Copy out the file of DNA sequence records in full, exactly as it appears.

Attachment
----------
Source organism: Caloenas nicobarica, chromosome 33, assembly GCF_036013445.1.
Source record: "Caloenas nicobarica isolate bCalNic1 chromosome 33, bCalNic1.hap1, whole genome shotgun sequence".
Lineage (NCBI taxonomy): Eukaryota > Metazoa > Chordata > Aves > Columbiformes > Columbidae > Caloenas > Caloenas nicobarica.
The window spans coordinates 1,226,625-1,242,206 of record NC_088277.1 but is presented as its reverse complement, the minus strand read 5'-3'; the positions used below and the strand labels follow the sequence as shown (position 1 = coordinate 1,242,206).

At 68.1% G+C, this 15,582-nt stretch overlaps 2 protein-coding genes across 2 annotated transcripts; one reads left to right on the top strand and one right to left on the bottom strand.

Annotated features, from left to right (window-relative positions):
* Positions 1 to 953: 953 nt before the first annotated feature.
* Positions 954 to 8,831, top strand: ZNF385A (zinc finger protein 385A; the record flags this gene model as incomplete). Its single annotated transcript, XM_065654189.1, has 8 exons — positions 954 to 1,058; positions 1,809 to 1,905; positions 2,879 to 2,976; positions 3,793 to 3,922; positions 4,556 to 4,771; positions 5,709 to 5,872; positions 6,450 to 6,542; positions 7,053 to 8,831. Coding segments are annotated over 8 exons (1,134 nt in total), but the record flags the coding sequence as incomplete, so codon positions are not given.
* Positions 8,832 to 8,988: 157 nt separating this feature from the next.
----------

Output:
Source organism: Caloenas nicobarica, chromosome 33, assembly GCF_036013445.1.
Source record: "Caloenas nicobarica isolate bCalNic1 chromosome 33, bCalNic1.hap1, whole genome shotgun sequence".
Lineage (NCBI taxonomy): Eukaryota > Metazoa > Chordata > Aves > Columbiformes > Columbidae > Caloenas > Caloenas nicobarica.
The window spans coordinates 1,226,625-1,242,206 of record NC_088277.1 but is presented as its reverse complement, the minus strand read 5'-3'; the positions used below and the strand labels follow the sequence as shown (position 1 = coordinate 1,242,206).

At 68.1% G+C, this 15,582-nt stretch overlaps 2 protein-coding genes across 2 annotated transcripts; one reads left to right on the top strand and one right to left on the bottom strand.

Annotated features, from left to right (window-relative positions):
* Positions 1 to 953: 953 nt before the first annotated feature.
* Positions 954 to 8,831, top strand: ZNF385A (zinc finger protein 385A; the record flags this gene model as incomplete). Its single annotated transcript, XM_065654189.1, has 8 exons — positions 954 to 1,058; positions 1,809 to 1,905; positions 2,879 to 2,976; positions 3,793 to 3,922; positions 4,556 to 4,771; positions 5,709 to 5,872; positions 6,450 to 6,542; positions 7,053 to 8,831. Coding segments are annotated over 8 exons (1,134 nt in total), but the record flags the coding sequence as incomplete, so codon positions are not given.
* Positions 8,832 to 8,988: 157 nt separating this feature from the next.